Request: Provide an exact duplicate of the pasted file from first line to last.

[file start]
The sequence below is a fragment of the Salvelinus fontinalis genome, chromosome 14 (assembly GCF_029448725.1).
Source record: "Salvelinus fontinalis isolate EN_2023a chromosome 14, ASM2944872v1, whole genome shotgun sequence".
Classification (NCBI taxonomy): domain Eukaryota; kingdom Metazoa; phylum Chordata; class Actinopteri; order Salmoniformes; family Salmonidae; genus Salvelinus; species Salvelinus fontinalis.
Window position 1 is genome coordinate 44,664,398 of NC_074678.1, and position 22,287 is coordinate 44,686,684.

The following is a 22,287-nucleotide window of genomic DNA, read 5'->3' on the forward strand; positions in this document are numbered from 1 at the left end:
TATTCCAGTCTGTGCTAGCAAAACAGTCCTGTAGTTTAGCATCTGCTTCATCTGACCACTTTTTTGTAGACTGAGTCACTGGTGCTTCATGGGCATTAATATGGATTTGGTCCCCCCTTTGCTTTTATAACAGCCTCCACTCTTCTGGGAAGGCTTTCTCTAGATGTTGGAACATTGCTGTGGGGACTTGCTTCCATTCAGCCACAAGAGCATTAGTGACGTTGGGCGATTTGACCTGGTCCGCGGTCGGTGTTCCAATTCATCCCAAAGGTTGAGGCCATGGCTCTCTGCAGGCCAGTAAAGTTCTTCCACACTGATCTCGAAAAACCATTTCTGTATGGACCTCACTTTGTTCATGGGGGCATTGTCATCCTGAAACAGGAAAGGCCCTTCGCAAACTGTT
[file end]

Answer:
The sequence below is a fragment of the Salvelinus fontinalis genome, chromosome 14 (assembly GCF_029448725.1).
Source record: "Salvelinus fontinalis isolate EN_2023a chromosome 14, ASM2944872v1, whole genome shotgun sequence".
Classification (NCBI taxonomy): domain Eukaryota; kingdom Metazoa; phylum Chordata; class Actinopteri; order Salmoniformes; family Salmonidae; genus Salvelinus; species Salvelinus fontinalis.
Window position 1 is genome coordinate 44,664,398 of NC_074678.1, and position 22,287 is coordinate 44,686,684.

The following is a 22,287-nucleotide window of genomic DNA, read 5'->3' on the forward strand; positions in this document are numbered from 1 at the left end:
TATTCCAGTCTGTGCTAGCAAAACAGTCCTGTAGTTTAGCATCTGCTTCATCTGACCACTTTTTTGTAGACTGAGTCACTGGTGCTTCATGGGCATTAATATGGATTTGGTCCCCCCTTTGCTTTTATAACAGCCTCCACTCTTCTGGGAAGGCTTTCTCTAGATGTTGGAACATTGCTGTGGGGACTTGCTTCCATTCAGCCACAAGAGCATTAGTGACGTTGGGCGATTTGACCTGGTCCGCGGTCGGTGTTCCAATTCATCCCAAAGGTTGAGGCCATGGCTCTCTGCAGGCCAGTAAAGTTCTTCCACACTGATCTCGAAAAACCATTTCTGTATGGACCTCACTTTGTTCATGGGGGCATTGTCATCCTGAAACAGGAAAGGCCCTTCGCAAACTGTT